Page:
Stedelijk Museum Amsterdam

Stedelijk Museum Amsterdam


Innovation. Thrill. Progressiveness. Controversy. Distinctiveness. A collection

of random associations? Not really, for actually all of the abovementioned

ideas will instantly spring to your mind after a visit in Amsterdam’s Stedelijk

Museum – the place to be if you’re looking for some quality excitement with

contemporary art and design as the main theme.

The Museum


around the picturesque district of the Oud-Zuid, passing by the beautiful

Vondelpark and moving south along the Van Baerlestraat marking the border of

the Museumplein, you are bound to notice a very unusual structure ‘hovering’

over the neighborhood. To make things clear, we’re talking about a giant

bathtub-like building which is a home to the new wing of the Stedelijk Museum

Amsterdam (dubbed simply as ‘Stedelijk’) and apart from all the controversy

surrounding its design (by Benthem Crouwel Architects), one thing is for sure –

it cannot be missed. Given that, it seems that such exteriors make up for a

great setting to interiors full of ‘floating’ walls, big and airy spaces,

modern arrangements and the ‘content’ of the museum, i.e. the rich collection

of forward-thinking and memorable works of art by the likes of Vincent van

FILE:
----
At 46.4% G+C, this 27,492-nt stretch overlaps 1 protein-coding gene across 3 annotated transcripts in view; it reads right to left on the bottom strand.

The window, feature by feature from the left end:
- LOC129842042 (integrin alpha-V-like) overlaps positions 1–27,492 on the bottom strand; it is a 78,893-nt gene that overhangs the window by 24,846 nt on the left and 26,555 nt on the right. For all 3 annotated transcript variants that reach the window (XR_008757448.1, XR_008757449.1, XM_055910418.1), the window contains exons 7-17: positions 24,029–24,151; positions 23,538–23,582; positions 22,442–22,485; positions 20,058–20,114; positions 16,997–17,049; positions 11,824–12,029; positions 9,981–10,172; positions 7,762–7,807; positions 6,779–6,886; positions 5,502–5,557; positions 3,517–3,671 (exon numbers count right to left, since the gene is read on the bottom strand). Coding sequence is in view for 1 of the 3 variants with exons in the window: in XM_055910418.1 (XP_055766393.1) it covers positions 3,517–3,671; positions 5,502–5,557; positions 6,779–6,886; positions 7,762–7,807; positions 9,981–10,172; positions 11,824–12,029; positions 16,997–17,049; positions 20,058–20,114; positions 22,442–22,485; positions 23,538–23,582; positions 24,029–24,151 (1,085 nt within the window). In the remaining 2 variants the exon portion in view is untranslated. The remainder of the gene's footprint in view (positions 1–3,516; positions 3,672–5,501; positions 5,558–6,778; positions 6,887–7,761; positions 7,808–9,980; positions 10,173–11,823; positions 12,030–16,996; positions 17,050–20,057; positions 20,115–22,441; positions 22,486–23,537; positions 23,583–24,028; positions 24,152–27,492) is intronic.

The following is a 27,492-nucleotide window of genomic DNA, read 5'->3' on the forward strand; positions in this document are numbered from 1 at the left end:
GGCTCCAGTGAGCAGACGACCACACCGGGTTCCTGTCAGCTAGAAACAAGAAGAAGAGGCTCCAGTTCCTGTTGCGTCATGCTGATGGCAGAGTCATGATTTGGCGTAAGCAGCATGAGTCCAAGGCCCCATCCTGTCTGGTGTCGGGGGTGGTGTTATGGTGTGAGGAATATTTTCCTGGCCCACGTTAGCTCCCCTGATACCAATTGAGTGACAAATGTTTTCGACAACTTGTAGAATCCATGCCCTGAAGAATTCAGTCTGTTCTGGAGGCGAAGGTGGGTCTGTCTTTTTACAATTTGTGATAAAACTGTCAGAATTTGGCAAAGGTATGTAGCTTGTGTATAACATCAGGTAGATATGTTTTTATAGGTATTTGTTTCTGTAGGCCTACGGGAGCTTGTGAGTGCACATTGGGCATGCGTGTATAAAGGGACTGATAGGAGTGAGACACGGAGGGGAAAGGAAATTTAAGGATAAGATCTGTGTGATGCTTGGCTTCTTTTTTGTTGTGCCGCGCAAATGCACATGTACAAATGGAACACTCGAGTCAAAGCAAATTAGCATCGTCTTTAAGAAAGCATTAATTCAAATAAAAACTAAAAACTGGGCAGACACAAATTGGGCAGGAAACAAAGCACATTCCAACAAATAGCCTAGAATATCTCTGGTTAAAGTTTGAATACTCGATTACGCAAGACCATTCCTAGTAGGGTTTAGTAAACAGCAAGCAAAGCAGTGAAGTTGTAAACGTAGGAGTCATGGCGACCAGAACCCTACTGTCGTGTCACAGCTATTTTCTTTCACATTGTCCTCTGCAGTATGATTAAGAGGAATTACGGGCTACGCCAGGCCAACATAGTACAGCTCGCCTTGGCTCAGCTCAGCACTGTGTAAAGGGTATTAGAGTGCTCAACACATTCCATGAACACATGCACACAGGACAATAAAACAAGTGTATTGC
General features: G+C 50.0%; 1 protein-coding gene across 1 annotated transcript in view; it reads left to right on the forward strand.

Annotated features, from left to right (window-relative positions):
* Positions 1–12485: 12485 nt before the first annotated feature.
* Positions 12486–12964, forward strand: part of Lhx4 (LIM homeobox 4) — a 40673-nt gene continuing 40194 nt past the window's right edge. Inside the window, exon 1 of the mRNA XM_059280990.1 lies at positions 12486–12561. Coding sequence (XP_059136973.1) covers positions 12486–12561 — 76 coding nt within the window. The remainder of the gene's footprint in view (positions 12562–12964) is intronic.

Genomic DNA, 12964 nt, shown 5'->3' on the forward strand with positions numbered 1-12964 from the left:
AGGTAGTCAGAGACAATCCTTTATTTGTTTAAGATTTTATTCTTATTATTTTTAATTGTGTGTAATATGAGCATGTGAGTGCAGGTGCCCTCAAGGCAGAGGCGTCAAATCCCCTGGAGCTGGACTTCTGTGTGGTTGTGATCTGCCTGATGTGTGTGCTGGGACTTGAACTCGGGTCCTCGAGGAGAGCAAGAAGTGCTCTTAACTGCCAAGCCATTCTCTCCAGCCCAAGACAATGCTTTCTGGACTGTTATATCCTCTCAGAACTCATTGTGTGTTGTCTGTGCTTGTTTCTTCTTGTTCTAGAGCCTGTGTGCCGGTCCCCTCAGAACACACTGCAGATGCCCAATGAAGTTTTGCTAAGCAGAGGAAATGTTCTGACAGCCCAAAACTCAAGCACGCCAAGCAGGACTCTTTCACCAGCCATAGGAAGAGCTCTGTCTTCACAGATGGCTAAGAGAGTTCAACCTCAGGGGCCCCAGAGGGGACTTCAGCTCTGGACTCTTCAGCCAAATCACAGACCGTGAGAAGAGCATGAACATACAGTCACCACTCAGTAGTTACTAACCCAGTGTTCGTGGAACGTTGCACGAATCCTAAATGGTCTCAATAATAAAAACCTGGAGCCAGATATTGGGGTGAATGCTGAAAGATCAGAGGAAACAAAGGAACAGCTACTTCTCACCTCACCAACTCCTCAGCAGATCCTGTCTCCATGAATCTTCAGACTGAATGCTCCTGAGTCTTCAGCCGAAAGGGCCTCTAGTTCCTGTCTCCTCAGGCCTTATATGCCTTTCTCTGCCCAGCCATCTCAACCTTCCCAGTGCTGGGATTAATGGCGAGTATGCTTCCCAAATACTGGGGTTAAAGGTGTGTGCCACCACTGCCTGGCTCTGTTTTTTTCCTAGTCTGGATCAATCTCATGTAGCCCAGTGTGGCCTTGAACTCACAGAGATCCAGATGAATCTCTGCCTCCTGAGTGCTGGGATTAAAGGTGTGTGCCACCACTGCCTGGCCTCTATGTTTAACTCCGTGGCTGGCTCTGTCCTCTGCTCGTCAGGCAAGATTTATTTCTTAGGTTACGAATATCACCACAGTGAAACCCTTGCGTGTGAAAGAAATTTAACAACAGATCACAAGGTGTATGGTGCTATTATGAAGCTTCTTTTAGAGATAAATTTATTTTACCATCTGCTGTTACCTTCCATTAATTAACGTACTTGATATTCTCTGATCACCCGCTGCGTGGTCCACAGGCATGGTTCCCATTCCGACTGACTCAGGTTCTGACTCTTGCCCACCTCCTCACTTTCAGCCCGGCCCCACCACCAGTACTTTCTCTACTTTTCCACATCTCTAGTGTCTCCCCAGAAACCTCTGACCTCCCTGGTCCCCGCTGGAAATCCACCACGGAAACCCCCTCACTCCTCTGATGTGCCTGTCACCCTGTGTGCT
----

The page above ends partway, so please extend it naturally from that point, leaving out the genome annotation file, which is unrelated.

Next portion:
Gogh, Henri Matisse, Andy Warhol, Bruce Nauman, Yves Klein, Donald Judd or

Gilbert & George, just to name a few; with the new building opened to the

public on 23 September 2012, the museum had over 95,000 visitors, so let that

(rapidly growing) number be a recommendation on its own.

As for the

museum itself, the name ‘Stedelijk’ can be translated into ‘city-like’ and with

its distinguished architectonic features, as well as with the fine examples of

art to be found inside, it offers a fantastic opportunity to experience the old

and the new in one place. It was originally founded in 1874 and opened its

doors in 1895 after its old building was completed following the design by Adriaan

Willem Weissman, the city architect of the time; this is the red-bricked

building right next to the ‘bathtub’, finished initially with a neo-renaissance

façade decorated with several sculptures and modernized, enlarged and

simplified over the years. Still, it bears some visible trademark traits